Suppose I asked you to imagine a courtroom in which a stern judge peers with indifference at a baby — and off-handedly condemns the infant either to death or a life shorter than her peers, with poorer cognitive capacity, more likelihood of disease and less ability to learn at school and earn as an adult.
Of course, you would say this is unimaginable. What judge, or human being, would do such a thing? But this is what is happening to an estimated 180 million children under the age of 5, children whose bodies and minds are limited by stunting. Stunting, or stunted growth, is the result of chronic nutritional deficiencies. A stunted 5-year-old is four to six inches shorter than a non-stunted peer. But lost height is the least of concerns: a stunted child, for instance, is nearly five times more likely to die from diarrhea than a non-stunted child because of the physiological changes in a stunted body. Stunting is also associated with impaired brain development. A typical stunted brain has fewer cells. The cells themselves are somewhat smaller, and the interconnection between them is more limited. This means lasting impaired functioning, which leads in turn to significantly reduced learning. Considering the severe effects, stunting has received far too little attention for far too long.
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But if you haven’t heard of it, you’re not alone. When I recently mentioned stunting at a meeting of hundreds of medical experts, I could see a large number of puzzled faces in the audience. To my astonishment, less than half the audience, in a show of hands, had even heard of it. The physical and cognitive damage caused by not receiving enough of the right type of nutrients, especially in the first two years of life and also in utero, is permanent. It cannot be treated. But it can be prevented — and at relatively little cost.
Stunting is so common in some areas that it is sometimes mistaken for a genetic heritage, rather than a preventable condition. Just 21 countries straddling the globe account for more than 80% of the problem around the globe. In six countries — Afghanistan, Burundi, Ethiopia, Madagascar, Timor-Leste and Yemen — 50% or more of all children under age 5 suffer from this condition. In Afghanistan, a staggering 59% of children under age 5 are stunted.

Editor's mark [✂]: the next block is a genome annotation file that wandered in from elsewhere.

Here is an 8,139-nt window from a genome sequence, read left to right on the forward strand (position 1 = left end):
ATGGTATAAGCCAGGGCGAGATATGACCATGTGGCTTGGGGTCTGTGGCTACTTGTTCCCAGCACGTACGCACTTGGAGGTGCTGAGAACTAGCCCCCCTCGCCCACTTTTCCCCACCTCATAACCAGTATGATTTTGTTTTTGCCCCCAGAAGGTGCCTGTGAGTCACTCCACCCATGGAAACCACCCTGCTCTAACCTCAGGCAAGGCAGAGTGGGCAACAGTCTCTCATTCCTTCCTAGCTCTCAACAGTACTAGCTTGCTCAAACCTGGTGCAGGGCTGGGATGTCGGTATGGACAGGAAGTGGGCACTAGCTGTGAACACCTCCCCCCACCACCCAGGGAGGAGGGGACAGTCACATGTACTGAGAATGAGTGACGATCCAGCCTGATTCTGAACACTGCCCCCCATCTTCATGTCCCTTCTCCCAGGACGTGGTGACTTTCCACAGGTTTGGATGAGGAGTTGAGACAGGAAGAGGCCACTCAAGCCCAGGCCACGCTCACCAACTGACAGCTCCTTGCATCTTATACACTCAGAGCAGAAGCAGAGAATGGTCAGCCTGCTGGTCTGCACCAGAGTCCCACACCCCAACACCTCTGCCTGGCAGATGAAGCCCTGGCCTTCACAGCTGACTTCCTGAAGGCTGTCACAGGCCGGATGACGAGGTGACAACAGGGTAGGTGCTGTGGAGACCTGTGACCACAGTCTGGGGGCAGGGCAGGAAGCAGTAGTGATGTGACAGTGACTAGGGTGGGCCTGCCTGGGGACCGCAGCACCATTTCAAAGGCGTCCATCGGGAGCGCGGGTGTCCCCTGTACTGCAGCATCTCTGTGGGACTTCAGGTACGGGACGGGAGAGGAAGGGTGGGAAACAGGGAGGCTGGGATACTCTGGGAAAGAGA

How can a community, a nation or a continent ever hope to develop to its full capacity if its children cannot? In all conscience, how can those of us in societies not so afflicted withhold our help to combat stunting in the developing world? We know how to address the problem by providing expectant mothers, newborns and very young children nutrients such as proteins, fat and vitamins and minerals such as vitamin A, iron and zinc.
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In 2008, the Copenhagen Consensus of leading economic experts ranked providing young children with micronutrients as the most cost-effective way to advance global welfare. Thanks to the leadership of many governments, economic growth in some countries and the Scaling Up Nutrition movement, there has been progress. The prevalence of childhood stunting in the developing world decreased from 40% in 1990 to 29% in 2008. In just the last year, the number of countries starting to implement national strategies to reduce stunting has increased. But we have a long way to go. Suppose the 180 million young children who are stunted all lived in one region. Wouldn’t we see this as one of the greatest emergencies in the world?